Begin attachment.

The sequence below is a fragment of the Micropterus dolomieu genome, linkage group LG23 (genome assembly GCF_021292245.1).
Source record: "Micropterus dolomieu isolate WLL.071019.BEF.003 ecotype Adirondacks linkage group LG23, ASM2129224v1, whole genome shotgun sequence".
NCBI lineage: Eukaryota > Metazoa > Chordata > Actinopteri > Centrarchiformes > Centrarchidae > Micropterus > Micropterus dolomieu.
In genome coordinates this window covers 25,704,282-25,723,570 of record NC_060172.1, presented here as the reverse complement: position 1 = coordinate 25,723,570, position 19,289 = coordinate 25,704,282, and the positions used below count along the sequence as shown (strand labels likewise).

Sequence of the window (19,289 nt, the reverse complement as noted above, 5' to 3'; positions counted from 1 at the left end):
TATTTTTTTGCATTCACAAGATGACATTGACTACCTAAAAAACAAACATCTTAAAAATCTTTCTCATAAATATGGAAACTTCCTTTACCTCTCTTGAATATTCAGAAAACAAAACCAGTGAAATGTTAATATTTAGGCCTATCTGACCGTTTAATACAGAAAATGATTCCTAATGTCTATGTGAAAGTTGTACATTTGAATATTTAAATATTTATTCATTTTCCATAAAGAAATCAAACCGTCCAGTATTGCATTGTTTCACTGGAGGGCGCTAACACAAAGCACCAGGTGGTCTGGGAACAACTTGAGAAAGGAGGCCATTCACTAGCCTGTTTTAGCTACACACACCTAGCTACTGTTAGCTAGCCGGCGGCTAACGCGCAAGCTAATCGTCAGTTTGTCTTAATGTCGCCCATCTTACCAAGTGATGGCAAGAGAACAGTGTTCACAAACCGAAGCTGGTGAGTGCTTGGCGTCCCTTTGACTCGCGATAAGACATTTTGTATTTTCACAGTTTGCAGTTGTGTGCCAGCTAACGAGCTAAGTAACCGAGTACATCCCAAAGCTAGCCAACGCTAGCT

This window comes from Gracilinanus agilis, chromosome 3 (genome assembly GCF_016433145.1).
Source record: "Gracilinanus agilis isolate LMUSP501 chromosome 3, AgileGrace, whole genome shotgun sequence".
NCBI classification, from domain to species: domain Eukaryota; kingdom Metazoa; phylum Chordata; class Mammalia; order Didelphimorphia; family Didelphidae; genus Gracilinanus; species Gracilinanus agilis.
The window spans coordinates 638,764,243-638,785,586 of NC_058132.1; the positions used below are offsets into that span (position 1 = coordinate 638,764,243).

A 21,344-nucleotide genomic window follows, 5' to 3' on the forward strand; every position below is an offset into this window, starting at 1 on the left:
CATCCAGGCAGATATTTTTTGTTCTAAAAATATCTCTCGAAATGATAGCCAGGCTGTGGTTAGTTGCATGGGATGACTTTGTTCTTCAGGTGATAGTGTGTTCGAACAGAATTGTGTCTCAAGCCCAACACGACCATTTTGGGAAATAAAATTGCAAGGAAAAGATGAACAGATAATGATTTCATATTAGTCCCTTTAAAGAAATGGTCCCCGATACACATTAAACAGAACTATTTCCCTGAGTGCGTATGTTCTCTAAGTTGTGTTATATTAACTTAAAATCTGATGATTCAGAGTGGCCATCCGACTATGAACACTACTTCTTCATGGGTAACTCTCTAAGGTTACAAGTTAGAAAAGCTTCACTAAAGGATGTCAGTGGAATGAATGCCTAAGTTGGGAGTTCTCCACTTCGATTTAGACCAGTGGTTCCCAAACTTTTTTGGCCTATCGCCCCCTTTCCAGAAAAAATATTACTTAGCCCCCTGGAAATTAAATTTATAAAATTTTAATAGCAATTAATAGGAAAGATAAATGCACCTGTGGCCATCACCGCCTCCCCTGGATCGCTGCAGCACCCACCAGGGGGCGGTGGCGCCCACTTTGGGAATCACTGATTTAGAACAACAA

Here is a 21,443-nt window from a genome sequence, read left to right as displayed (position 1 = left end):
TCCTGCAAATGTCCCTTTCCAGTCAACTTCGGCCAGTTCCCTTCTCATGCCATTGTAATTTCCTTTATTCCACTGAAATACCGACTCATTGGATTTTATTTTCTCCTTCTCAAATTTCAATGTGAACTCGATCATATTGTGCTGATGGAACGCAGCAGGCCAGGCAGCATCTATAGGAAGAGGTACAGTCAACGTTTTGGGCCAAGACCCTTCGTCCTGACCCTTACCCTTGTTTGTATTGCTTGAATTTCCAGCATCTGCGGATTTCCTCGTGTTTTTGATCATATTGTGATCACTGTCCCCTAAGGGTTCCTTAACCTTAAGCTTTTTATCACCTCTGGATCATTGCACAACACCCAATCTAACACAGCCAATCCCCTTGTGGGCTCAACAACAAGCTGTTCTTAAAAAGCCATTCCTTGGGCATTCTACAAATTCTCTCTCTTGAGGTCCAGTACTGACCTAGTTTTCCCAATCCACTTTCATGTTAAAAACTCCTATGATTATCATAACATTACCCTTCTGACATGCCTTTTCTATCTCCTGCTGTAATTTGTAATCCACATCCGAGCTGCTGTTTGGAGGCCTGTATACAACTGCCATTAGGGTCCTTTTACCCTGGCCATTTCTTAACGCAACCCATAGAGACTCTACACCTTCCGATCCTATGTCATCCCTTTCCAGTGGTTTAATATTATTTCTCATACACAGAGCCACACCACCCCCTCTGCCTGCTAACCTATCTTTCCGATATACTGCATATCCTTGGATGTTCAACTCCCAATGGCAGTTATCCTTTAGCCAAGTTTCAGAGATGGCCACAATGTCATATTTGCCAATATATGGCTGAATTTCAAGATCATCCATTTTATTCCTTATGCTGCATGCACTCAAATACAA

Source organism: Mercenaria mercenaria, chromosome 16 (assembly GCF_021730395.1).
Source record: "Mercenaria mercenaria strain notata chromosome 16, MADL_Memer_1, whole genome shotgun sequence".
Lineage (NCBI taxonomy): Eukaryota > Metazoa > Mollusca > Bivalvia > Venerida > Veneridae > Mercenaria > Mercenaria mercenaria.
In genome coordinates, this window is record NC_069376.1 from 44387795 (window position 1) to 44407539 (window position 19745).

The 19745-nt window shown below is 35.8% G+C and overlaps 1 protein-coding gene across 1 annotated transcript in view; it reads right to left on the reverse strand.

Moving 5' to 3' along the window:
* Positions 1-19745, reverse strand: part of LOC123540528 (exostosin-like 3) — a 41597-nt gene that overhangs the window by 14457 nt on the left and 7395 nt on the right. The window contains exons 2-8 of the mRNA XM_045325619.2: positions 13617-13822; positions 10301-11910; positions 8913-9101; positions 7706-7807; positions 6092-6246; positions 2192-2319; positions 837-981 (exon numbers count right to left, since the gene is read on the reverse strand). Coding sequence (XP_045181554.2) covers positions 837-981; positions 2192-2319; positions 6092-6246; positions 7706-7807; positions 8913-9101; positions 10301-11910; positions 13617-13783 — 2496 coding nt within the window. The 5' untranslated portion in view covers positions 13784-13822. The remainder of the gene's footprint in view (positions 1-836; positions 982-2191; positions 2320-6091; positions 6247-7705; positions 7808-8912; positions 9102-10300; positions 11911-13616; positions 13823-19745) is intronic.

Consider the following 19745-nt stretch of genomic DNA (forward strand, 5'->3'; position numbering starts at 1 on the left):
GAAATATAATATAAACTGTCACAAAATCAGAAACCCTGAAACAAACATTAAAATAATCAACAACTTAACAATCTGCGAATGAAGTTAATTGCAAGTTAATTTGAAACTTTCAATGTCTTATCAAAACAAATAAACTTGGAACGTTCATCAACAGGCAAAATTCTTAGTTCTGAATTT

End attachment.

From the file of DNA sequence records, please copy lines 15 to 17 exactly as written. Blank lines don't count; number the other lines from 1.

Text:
Source organism: Mercenaria mercenaria, chromosome 16 (assembly GCF_021730395.1).
Source record: "Mercenaria mercenaria strain notata chromosome 16, MADL_Memer_1, whole genome shotgun sequence".
Lineage (NCBI taxonomy): Eukaryota > Metazoa > Mollusca > Bivalvia > Venerida > Veneridae > Mercenaria > Mercenaria mercenaria.